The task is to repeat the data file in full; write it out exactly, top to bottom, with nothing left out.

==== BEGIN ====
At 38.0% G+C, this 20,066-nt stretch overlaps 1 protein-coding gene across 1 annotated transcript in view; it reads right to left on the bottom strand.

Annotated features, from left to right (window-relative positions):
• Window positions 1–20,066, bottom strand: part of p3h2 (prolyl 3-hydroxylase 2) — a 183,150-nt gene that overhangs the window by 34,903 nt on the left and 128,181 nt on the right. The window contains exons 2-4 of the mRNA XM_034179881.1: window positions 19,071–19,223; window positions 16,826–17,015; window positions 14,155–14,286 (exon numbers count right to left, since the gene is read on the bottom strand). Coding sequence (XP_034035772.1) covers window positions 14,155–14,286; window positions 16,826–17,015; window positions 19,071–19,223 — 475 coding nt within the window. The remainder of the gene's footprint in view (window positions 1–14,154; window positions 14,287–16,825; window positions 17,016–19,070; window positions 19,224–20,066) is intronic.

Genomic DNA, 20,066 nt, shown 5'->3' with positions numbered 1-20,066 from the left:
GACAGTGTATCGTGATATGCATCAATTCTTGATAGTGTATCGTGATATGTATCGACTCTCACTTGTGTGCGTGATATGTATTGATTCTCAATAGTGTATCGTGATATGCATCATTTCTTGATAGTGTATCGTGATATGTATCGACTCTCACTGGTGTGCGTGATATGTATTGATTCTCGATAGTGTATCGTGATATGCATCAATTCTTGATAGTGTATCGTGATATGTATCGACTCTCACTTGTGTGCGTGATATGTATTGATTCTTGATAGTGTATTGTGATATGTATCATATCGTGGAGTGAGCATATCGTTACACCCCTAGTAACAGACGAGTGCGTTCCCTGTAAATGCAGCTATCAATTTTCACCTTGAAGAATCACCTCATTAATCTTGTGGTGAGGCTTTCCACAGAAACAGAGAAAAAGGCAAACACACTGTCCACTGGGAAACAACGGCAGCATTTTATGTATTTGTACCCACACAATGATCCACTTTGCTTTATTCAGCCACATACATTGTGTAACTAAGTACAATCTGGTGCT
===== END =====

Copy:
At 38.0% G+C, this 20,066-nt stretch overlaps 1 protein-coding gene across 1 annotated transcript in view; it reads right to left on the bottom strand.

Annotated features, from left to right (window-relative positions):
• Window positions 1–20,066, bottom strand: part of p3h2 (prolyl 3-hydroxylase 2) — a 183,150-nt gene that overhangs the window by 34,903 nt on the left and 128,181 nt on the right. The window contains exons 2-4 of the mRNA XM_034179881.1: window positions 19,071–19,223; window positions 16,826–17,015; window positions 14,155–14,286 (exon numbers count right to left, since the gene is read on the bottom strand). Coding sequence (XP_034035772.1) covers window positions 14,155–14,286; window positions 16,826–17,015; window positions 19,071–19,223 — 475 coding nt within the window. The remainder of the gene's footprint in view (window positions 1–14,154; window positions 14,287–16,825; window positions 17,016–19,070; window positions 19,224–20,066) is intronic.

Genomic DNA, 20,066 nt, shown 5'->3' with positions numbered 1-20,066 from the left:
GACAGTGTATCGTGATATGCATCAATTCTTGATAGTGTATCGTGATATGTATCGACTCTCACTTGTGTGCGTGATATGTATTGATTCTCAATAGTGTATCGTGATATGCATCATTTCTTGATAGTGTATCGTGATATGTATCGACTCTCACTGGTGTGCGTGATATGTATTGATTCTCGATAGTGTATCGTGATATGCATCAATTCTTGATAGTGTATCGTGATATGTATCGACTCTCACTTGTGTGCGTGATATGTATTGATTCTTGATAGTGTATTGTGATATGTATCATATCGTGGAGTGAGCATATCGTTACACCCCTAGTAACAGACGAGTGCGTTCCCTGTAAATGCAGCTATCAATTTTCACCTTGAAGAATCACCTCATTAATCTTGTGGTGAGGCTTTCCACAGAAACAGAGAAAAAGGCAAACACACTGTCCACTGGGAAACAACGGCAGCATTTTATGTATTTGTACCCACACAATGATCCACTTTGCTTTATTCAGCCACATACATTGTGTAACTAAGTACAATCTGGTGCT